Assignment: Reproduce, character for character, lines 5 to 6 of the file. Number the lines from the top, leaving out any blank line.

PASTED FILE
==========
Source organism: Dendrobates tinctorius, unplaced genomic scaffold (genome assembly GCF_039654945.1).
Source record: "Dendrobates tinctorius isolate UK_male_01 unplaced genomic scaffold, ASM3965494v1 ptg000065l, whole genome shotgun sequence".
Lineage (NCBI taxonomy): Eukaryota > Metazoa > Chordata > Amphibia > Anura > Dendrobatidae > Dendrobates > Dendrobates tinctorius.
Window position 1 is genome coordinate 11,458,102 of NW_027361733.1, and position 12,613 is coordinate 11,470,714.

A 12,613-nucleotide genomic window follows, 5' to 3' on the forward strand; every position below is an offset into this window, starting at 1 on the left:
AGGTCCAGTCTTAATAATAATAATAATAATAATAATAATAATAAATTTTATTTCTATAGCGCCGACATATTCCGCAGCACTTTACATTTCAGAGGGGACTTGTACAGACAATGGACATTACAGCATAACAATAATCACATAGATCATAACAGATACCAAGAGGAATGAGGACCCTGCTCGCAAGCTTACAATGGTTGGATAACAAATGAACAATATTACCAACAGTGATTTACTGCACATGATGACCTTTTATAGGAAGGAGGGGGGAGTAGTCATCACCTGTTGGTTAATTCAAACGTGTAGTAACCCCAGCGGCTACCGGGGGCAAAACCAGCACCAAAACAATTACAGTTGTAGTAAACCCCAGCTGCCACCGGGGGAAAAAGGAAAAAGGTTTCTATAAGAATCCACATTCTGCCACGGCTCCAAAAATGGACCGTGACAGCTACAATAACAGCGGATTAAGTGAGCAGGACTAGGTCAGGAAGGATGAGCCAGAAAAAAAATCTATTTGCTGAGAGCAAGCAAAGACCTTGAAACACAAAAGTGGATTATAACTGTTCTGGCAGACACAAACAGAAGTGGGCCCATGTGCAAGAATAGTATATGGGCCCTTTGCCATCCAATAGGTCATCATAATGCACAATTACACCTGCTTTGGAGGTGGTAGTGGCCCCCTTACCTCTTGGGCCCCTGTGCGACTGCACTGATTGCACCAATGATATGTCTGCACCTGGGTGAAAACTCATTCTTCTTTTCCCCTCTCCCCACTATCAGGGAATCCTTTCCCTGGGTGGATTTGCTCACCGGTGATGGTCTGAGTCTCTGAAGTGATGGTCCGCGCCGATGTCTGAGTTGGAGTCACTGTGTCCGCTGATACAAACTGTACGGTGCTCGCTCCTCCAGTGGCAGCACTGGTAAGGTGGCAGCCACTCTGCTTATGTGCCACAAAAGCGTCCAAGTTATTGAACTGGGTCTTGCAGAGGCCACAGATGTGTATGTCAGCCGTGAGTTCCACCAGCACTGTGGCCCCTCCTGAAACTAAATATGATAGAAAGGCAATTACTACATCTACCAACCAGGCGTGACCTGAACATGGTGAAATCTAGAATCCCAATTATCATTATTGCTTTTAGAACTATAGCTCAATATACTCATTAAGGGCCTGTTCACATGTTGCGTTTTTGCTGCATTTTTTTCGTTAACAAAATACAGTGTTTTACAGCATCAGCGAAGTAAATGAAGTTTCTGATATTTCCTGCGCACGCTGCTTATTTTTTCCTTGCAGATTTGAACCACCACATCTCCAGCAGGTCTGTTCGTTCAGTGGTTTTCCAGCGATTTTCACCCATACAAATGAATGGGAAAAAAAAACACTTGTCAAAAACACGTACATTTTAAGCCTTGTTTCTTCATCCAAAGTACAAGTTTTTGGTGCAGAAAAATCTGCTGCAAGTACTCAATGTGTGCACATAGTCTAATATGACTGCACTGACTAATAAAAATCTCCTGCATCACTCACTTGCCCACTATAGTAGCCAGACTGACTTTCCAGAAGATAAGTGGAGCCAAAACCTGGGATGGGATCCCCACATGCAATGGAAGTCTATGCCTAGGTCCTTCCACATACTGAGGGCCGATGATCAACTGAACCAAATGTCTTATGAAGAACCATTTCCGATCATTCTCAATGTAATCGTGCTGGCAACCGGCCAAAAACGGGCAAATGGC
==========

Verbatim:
A 12,613-nucleotide genomic window follows, 5' to 3' on the forward strand; every position below is an offset into this window, starting at 1 on the left:
AGGTCCAGTCTTAATAATAATAATAATAATAATAATAATAATAAATTTTATTTCTATAGCGCCGACATATTCCGCAGCACTTTACATTTCAGAGGGGACTTGTACAGACAATGGACATTACAGCATAACAATAATCACATAGATCATAACAGATACCAAGAGGAATGAGGACCCTGCTCGCAAGCTTACAATGGTTGGATAACAAATGAACAATATTACCAACAGTGATTTACTGCACATGATGACCTTTTATAGGAAGGAGGGGGGAGTAGTCATCACCTGTTGGTTAATTCAAACGTGTAGTAACCCCAGCGGCTACCGGGGGCAAAACCAGCACCAAAACAATTACAGTTGTAGTAAACCCCAGCTGCCACCGGGGGAAAAAGGAAAAAGGTTTCTATAAGAATCCACATTCTGCCACGGCTCCAAAAATGGACCGTGACAGCTACAATAACAGCGGATTAAGTGAGCAGGACTAGGTCAGGAAGGATGAGCCAGAAAAAAAATCTATTTGCTGAGAGCAAGCAAAGACCTTGAAACACAAAAGTGGATTATAACTGTTCTGGCAGACACAAACAGAAGTGGGCCCATGTGCAAGAATAGTATATGGGCCCTTTGCCATCCAATAGGTCATCATAATGCACAATTACACCTGCTTTGGAGGTGGTAGTGGCCCCCTTACCTCTTGGGCCCCTGTGCGACTGCACTGATTGCACCAATGATATGTCTGCACCTGGGTGAAAACTCATTCTTCTTTTCCCCTCTCCCCACTATCAGGGAATCCTTTCCCTGGGTGGATTTGCTCACCGGTGATGGTCTGAGTCTCTGAAGTGATGGTCCGCGCCGATGTCTGAGTTGGAGTCACTGTGTCCGCTGATACAAACTGTACGGTGCTCGCTCCTCCAGTGGCAGCACTGGTAAGGTGGCAGCCACTCTGCTTATGTGCCACAAAAGCGTCCAAGTTATTGAACTGGGTCTTGCAGAGGCCACAGATGTGTATGTCAGCCGTGAGTTCCACCAGCACTGTGGCCCCTCCTGAAACTAAATATGATAGAAAGGCAATTACTACATCTACCAACCAGGCGTGACCTGAACATGGTGAAATCTAGAATCCCAATTATCATTATTGCTTTTAGAACTATAGCTCAATATACTCATTAAGGGCCTGTTCACATGTTGCGTTTTTGCTGCATTTTTTTCGTTAACAAAATACAGTGTTTTACAGCATCAGCGAAGTAAATGAAGTTTCTGATATTTCCTGCGCACGCTGCTTATTTTTTCCTTGCAGATTTGAACCACCACATCTCCAGCAGGTCTGTTCGTTCAGTGGTTTTCCAGCGATTTTCACCCATACAAATGAATGGGAAAAAAAAACACTTGTCAAAAACACGTACATTTTAAGCCTTGTTTCTTCATCCAAAGTACAAGTTTTTGGTGCAGAAAAATCTGCTGCAAGTACTCAATGTGTGCACATAGTCTAATATGACTGCACTGACTAATAAAAATCTCCTGCATCACTCACTTGCCCACTATAGTAGCCAGACTGACTTTCCAGAAGATAAGTGGAGCCAAAACCTGGGATGGGATCCCCACATGCAATGGAAGTCTATGCCTAGGTCCTTCCACATACTGAGGGCCGATGATCAACTGAACCAAATGTCTTATGAAGAACCATTTCCGATCATTCTCAATGTAATCGTGCTGGCAACCGGCCAAAAACGGGCAAATGGC